Spider-man: The Icon review
Paul checks out a book that digs into the life, times and duvet covers of the Spider-man franchise
SPIDER-MAN THE ICONWritten by: Steve SaffelPublished by: Titan BooksPrice: £29.99Steve Saffel’s glossy celebration of the world’s most famous human arachnid is a thorough exploration of his rise from comic book hero to globe-spanning franchise. It threads all areas of his popularity together into a web of delight and exploration.
The text is lively and concise, attempting the complex task of establishing the mythology of Spider-man as a new kind of hero in the 60s, and indeed giving rise to mighty Marvel Age of Comics. It also shows each step he made into the widermarket of TV cartoons, toys, drink and food endorsements, books and of course, blockbuster movies.
The book, generously crammed with photographs, reproduces covers and artwork from significant eras of his comic-book life as well as including many collectables. Incredibly, Peter Parker has been with us over 40 years and he’s hardly aged in that time. Thanks to that radioactive bite, he’s fought off a whole menagerie of supervillains such as Doctor Octopus, Tarantula, the Lizard and the Jackal, as well as colourful madmen such as Sandman, Venon, and naturally his ultimate nemesis, the Green Goblin. He has tackled drug problems on campus, seen his girlfriend die and married a glamorous model, Mary Jane. He’s had outerspace adventures and more recently, he has had his identity exposed in public through the hero-dividing tragedies of the Civil War saga.
Saffel takes us through the significant events in each decade at an exhilerating pace, demonstrating Spidey’s growing popularity – internationally and culturally – as well as his many incarnations (including his makeover as a manga hero).
He also explores some of the social and historical events which shaped the stories: racism, drug addiction, Vietnam, and even 9/11, all playing a part in his enduring appeal. He’s always been rooted in a reality we can identify with. Of course, he has also been subjected to a range of unbelievable situations including endless costume changes, and the ludicrously conceived clone saga which meddles around with his identity and readers’ patience. Equally, the merchandise has at times been enough to make our hero blush beneath his mask – no self-respecting hewro would want to be cut short in the bathroom with their own face grinning up from the toilet roll.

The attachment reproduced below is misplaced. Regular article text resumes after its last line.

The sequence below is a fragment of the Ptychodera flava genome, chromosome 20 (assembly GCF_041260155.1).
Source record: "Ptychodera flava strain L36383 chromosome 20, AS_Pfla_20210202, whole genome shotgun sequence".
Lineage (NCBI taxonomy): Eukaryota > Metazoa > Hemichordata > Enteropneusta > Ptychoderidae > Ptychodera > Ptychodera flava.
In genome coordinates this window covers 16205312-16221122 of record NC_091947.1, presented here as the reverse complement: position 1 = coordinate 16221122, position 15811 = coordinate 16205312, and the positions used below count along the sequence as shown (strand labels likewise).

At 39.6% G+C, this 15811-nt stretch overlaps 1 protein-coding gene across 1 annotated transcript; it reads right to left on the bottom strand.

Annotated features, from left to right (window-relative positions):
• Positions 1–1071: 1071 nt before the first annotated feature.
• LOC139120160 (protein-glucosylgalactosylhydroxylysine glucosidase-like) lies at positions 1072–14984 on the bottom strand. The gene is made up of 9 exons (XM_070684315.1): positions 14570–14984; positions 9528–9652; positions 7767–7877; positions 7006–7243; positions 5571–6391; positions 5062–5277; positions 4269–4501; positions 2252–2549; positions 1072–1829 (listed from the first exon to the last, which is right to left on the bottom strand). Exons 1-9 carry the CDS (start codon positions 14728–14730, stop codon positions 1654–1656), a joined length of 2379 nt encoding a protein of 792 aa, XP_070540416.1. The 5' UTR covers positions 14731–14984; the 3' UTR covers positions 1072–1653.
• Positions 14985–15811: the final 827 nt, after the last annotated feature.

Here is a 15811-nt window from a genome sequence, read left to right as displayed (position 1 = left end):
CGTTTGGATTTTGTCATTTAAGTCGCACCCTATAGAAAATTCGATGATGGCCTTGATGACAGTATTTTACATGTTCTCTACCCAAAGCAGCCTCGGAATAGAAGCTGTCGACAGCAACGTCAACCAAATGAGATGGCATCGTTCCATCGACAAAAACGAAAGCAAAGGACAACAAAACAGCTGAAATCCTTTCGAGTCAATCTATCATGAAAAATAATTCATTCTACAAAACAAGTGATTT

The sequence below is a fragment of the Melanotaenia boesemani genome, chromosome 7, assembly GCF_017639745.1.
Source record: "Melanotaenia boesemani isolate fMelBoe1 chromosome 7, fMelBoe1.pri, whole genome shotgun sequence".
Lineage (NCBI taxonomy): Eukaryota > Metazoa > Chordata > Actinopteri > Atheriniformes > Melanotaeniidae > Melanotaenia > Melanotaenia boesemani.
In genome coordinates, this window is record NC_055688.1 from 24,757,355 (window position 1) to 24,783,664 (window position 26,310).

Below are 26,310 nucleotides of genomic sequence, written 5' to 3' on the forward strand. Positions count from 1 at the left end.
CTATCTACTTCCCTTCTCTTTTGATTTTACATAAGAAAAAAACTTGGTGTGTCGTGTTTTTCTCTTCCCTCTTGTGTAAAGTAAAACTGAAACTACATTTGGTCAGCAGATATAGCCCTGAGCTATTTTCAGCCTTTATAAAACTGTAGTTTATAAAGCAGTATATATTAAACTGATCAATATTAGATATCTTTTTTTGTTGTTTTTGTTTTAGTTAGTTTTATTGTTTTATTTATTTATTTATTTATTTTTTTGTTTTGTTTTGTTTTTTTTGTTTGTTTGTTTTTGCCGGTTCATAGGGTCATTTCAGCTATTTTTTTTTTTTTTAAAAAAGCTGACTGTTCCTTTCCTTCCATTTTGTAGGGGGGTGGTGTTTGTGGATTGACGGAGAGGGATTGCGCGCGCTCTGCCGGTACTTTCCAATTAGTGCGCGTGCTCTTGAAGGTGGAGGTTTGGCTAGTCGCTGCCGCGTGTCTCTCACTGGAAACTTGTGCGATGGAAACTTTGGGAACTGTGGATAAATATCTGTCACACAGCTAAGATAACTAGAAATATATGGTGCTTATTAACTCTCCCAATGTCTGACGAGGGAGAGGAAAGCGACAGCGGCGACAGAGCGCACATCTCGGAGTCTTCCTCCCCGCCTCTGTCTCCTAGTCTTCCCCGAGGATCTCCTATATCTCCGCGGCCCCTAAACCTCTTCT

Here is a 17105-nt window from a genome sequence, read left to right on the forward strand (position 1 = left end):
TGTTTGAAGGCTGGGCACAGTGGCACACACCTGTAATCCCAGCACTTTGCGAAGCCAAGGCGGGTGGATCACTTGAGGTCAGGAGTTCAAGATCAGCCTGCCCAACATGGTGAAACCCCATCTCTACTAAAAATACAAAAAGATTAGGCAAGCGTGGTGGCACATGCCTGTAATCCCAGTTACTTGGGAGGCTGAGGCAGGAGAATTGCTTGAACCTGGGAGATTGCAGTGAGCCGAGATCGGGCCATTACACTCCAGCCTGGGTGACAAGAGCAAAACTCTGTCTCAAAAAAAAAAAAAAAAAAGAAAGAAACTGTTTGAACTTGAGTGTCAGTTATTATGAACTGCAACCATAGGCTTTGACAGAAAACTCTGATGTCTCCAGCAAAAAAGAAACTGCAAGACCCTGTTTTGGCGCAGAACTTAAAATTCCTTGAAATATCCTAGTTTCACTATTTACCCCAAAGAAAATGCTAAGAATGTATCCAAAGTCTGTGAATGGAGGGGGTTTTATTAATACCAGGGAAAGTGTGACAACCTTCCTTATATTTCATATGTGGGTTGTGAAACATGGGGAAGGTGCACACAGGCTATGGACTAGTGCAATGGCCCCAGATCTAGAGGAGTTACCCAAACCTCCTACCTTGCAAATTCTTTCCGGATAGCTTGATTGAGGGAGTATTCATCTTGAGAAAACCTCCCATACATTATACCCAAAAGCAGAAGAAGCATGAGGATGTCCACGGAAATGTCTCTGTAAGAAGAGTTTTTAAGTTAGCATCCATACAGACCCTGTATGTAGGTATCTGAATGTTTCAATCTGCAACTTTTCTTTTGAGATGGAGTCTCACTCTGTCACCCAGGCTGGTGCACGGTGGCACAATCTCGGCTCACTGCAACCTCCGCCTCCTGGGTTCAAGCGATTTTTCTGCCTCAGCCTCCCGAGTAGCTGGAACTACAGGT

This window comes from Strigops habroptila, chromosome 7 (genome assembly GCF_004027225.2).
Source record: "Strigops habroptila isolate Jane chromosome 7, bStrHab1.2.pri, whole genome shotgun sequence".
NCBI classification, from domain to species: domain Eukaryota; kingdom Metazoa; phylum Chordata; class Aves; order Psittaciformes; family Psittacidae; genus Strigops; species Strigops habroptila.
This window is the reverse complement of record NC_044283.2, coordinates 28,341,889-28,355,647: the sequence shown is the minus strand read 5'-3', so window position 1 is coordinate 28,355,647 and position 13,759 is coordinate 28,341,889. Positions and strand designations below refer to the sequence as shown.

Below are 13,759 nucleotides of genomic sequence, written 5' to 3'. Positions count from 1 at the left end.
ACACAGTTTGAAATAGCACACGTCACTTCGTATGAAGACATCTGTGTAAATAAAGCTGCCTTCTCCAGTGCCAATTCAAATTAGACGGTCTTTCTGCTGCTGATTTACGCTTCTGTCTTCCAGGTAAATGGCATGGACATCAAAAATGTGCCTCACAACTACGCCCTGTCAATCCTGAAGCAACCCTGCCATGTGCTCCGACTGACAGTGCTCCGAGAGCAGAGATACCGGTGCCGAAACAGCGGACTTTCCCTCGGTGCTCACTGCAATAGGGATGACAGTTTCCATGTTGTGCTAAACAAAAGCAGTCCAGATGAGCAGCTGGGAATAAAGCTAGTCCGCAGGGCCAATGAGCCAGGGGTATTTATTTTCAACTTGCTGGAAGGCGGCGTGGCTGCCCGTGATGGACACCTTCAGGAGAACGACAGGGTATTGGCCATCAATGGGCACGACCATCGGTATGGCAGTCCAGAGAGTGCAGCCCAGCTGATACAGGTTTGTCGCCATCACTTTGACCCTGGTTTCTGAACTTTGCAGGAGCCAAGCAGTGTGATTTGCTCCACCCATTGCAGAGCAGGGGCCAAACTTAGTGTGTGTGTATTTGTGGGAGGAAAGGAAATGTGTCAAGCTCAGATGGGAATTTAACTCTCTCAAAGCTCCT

Much of Spidey’s appeal is being someone with very real problems: school bullying, friendships, first loves, family hardships. For someone who was orphaned at an early age. Peter has not just been adopted by his kindly Uncle Ben and Aunt May, but also many generations of adults and children across the world.
Spider-man is one of the most recognisable characters in the world, a brand as much as a hero, standing shoulder to shoulde alongside DC rivals Superman and Batman. And despite a life of highs and lows, he remains as popular as ever.
Whilst Spider-man: The Idol is not intended as a critical work, it is intended to plunge into the world of wonder that turns a cultural icon almost into a work of art. It achieves this goal admirably.